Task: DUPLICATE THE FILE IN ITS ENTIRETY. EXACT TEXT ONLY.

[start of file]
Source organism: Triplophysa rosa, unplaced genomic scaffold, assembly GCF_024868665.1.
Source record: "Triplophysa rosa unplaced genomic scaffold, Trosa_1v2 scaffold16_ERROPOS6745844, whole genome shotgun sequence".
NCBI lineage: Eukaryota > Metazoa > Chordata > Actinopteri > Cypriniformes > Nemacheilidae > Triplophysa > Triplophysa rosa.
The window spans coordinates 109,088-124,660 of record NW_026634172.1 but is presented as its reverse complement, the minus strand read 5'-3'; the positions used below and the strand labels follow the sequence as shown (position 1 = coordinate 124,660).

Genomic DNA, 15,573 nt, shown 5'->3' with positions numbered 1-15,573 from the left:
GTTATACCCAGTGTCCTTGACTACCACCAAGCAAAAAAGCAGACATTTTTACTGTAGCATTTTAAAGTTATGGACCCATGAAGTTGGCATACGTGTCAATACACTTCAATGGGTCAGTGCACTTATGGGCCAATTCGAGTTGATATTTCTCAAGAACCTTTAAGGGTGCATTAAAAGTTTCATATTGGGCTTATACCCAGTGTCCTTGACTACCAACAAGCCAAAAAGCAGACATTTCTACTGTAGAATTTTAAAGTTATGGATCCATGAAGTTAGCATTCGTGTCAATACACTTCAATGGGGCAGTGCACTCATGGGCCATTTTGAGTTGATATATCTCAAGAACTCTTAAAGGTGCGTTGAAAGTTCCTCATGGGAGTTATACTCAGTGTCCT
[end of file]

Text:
Source organism: Triplophysa rosa, unplaced genomic scaffold, assembly GCF_024868665.1.
Source record: "Triplophysa rosa unplaced genomic scaffold, Trosa_1v2 scaffold16_ERROPOS6745844, whole genome shotgun sequence".
NCBI lineage: Eukaryota > Metazoa > Chordata > Actinopteri > Cypriniformes > Nemacheilidae > Triplophysa > Triplophysa rosa.
The window spans coordinates 109,088-124,660 of record NW_026634172.1 but is presented as its reverse complement, the minus strand read 5'-3'; the positions used below and the strand labels follow the sequence as shown (position 1 = coordinate 124,660).

Genomic DNA, 15,573 nt, shown 5'->3' with positions numbered 1-15,573 from the left:
GTTATACCCAGTGTCCTTGACTACCACCAAGCAAAAAAGCAGACATTTTTACTGTAGCATTTTAAAGTTATGGACCCATGAAGTTGGCATACGTGTCAATACACTTCAATGGGTCAGTGCACTTATGGGCCAATTCGAGTTGATATTTCTCAAGAACCTTTAAGGGTGCATTAAAAGTTTCATATTGGGCTTATACCCAGTGTCCTTGACTACCAACAAGCCAAAAAGCAGACATTTCTACTGTAGAATTTTAAAGTTATGGATCCATGAAGTTAGCATTCGTGTCAATACACTTCAATGGGGCAGTGCACTCATGGGCCATTTTGAGTTGATATATCTCAAGAACTCTTAAAGGTGCGTTGAAAGTTCCTCATGGGAGTTATACTCAGTGTCCT